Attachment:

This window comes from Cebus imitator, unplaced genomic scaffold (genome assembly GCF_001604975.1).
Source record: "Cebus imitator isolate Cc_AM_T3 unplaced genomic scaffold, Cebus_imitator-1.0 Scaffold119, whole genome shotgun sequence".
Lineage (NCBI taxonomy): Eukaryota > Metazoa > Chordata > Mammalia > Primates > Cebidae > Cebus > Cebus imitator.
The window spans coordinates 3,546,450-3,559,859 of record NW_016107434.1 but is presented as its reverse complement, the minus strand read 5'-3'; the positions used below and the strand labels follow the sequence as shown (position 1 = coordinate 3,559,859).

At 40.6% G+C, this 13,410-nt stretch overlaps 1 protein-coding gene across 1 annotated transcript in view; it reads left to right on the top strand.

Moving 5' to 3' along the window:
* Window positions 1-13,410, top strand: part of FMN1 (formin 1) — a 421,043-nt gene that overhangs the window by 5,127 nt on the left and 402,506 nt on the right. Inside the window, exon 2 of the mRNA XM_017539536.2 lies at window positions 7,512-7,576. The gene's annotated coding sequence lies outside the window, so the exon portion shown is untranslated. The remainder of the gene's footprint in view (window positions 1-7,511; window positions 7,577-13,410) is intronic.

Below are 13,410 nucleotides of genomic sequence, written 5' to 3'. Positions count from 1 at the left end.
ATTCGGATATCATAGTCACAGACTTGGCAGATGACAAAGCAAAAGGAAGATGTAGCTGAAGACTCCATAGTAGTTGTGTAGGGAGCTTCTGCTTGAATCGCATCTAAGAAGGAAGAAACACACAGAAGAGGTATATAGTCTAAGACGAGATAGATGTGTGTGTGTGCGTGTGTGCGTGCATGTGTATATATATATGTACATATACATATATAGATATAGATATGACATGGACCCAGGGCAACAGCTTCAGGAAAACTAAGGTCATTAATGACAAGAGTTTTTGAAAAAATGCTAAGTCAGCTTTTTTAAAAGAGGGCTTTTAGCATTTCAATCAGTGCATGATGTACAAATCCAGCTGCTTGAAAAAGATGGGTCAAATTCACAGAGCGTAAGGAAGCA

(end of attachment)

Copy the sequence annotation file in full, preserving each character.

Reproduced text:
This window comes from Cebus imitator, unplaced genomic scaffold (genome assembly GCF_001604975.1).
Source record: "Cebus imitator isolate Cc_AM_T3 unplaced genomic scaffold, Cebus_imitator-1.0 Scaffold119, whole genome shotgun sequence".
Lineage (NCBI taxonomy): Eukaryota > Metazoa > Chordata > Mammalia > Primates > Cebidae > Cebus > Cebus imitator.
The window spans coordinates 3,546,450-3,559,859 of record NW_016107434.1 but is presented as its reverse complement, the minus strand read 5'-3'; the positions used below and the strand labels follow the sequence as shown (position 1 = coordinate 3,559,859).

At 40.6% G+C, this 13,410-nt stretch overlaps 1 protein-coding gene across 1 annotated transcript in view; it reads left to right on the top strand.

Moving 5' to 3' along the window:
* Window positions 1-13,410, top strand: part of FMN1 (formin 1) — a 421,043-nt gene that overhangs the window by 5,127 nt on the left and 402,506 nt on the right. Inside the window, exon 2 of the mRNA XM_017539536.2 lies at window positions 7,512-7,576. The gene's annotated coding sequence lies outside the window, so the exon portion shown is untranslated. The remainder of the gene's footprint in view (window positions 1-7,511; window positions 7,577-13,410) is intronic.

Below are 13,410 nucleotides of genomic sequence, written 5' to 3'. Positions count from 1 at the left end.
ATTCGGATATCATAGTCACAGACTTGGCAGATGACAAAGCAAAAGGAAGATGTAGCTGAAGACTCCATAGTAGTTGTGTAGGGAGCTTCTGCTTGAATCGCATCTAAGAAGGAAGAAACACACAGAAGAGGTATATAGTCTAAGACGAGATAGATGTGTGTGTGTGCGTGTGTGCGTGCATGTGTATATATATATGTACATATACATATATAGATATAGATATGACATGGACCCAGGGCAACAGCTTCAGGAAAACTAAGGTCATTAATGACAAGAGTTTTTGAAAAAATGCTAAGTCAGCTTTTTTAAAAGAGGGCTTTTAGCATTTCAATCAGTGCATGATGTACAAATCCAGCTGCTTGAAAAAGATGGGTCAAATTCACAGAGCGTAAGGAAGCA